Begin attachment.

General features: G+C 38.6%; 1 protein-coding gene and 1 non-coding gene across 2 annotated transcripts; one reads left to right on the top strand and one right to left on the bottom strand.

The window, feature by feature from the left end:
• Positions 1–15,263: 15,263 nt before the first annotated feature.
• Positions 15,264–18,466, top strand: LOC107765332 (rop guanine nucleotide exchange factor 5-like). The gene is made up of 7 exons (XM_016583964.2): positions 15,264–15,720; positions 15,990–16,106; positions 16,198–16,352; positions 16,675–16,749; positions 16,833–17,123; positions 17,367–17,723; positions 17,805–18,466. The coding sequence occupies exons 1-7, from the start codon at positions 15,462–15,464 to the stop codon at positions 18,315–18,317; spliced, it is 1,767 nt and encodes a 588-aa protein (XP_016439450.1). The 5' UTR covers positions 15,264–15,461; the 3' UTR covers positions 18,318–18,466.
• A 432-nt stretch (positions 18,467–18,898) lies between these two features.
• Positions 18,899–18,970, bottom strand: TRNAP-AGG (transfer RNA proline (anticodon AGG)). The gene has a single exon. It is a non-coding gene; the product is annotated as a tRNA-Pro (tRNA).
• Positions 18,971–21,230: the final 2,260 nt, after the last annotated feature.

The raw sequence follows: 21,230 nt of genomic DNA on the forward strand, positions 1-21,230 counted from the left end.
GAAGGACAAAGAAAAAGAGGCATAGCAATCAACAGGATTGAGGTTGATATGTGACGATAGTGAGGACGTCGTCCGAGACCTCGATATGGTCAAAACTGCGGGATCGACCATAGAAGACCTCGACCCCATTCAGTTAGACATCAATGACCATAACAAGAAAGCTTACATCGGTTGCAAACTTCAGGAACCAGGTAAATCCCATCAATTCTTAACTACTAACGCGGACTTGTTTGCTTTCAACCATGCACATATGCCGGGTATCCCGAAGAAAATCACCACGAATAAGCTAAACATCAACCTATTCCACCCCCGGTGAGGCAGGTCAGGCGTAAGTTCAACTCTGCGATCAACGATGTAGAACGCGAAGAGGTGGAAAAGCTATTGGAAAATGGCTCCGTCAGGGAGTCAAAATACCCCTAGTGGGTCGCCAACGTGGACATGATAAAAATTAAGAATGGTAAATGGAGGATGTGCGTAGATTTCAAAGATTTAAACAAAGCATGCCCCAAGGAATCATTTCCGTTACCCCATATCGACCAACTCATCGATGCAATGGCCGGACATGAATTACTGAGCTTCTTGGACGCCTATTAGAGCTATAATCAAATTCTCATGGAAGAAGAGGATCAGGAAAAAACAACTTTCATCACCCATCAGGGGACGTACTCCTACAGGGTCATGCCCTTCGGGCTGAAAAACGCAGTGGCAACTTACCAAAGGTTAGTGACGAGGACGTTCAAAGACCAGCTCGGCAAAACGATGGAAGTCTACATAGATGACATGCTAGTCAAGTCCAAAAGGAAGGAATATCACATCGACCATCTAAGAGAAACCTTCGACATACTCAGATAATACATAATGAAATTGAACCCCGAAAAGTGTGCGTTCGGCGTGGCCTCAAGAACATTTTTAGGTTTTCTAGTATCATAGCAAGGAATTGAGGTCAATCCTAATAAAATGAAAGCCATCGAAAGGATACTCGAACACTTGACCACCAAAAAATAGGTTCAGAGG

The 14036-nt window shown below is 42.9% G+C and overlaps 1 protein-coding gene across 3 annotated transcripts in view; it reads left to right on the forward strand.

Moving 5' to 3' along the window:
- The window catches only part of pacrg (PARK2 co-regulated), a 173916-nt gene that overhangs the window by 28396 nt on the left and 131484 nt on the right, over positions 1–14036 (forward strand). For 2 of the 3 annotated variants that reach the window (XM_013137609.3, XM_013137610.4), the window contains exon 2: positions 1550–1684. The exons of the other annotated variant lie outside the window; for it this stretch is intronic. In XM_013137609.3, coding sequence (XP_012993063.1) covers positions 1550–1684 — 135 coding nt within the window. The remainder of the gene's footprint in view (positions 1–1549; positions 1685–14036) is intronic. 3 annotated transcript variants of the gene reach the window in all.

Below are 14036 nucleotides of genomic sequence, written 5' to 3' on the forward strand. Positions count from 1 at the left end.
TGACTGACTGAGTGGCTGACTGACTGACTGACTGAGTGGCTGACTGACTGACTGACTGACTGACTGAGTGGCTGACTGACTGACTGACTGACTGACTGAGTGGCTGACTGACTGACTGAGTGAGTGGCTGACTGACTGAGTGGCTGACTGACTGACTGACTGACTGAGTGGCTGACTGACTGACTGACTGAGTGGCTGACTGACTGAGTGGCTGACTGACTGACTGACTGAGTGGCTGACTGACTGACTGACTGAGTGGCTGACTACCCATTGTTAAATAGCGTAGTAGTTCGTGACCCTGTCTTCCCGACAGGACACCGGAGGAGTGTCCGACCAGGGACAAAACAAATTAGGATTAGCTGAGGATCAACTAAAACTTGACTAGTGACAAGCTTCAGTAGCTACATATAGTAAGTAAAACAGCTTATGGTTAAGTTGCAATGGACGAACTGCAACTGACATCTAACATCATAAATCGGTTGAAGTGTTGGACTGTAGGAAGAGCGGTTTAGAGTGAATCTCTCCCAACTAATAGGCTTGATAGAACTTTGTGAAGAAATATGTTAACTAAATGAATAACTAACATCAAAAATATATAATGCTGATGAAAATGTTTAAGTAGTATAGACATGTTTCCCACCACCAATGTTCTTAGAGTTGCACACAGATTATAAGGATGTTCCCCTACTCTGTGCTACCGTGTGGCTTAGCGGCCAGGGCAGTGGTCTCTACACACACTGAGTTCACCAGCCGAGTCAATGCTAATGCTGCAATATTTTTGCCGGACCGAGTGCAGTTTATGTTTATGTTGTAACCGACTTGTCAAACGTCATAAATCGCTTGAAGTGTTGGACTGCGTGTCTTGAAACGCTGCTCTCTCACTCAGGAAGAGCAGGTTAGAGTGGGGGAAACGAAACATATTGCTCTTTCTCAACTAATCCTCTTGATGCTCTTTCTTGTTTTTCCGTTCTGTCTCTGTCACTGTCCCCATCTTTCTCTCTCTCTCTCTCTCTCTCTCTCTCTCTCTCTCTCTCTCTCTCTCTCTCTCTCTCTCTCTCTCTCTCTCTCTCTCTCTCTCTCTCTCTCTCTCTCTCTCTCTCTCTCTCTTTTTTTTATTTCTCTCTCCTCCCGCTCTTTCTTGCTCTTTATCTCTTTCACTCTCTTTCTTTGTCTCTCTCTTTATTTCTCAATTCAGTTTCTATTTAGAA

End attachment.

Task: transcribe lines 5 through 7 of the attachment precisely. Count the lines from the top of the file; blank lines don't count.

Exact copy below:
• A 432-nt stretch (positions 18,467–18,898) lies between these two features.
• Positions 18,899–18,970, bottom strand: TRNAP-AGG (transfer RNA proline (anticodon AGG)). The gene has a single exon. It is a non-coding gene; the product is annotated as a tRNA-Pro (tRNA).
• Positions 18,971–21,230: the final 2,260 nt, after the last annotated feature.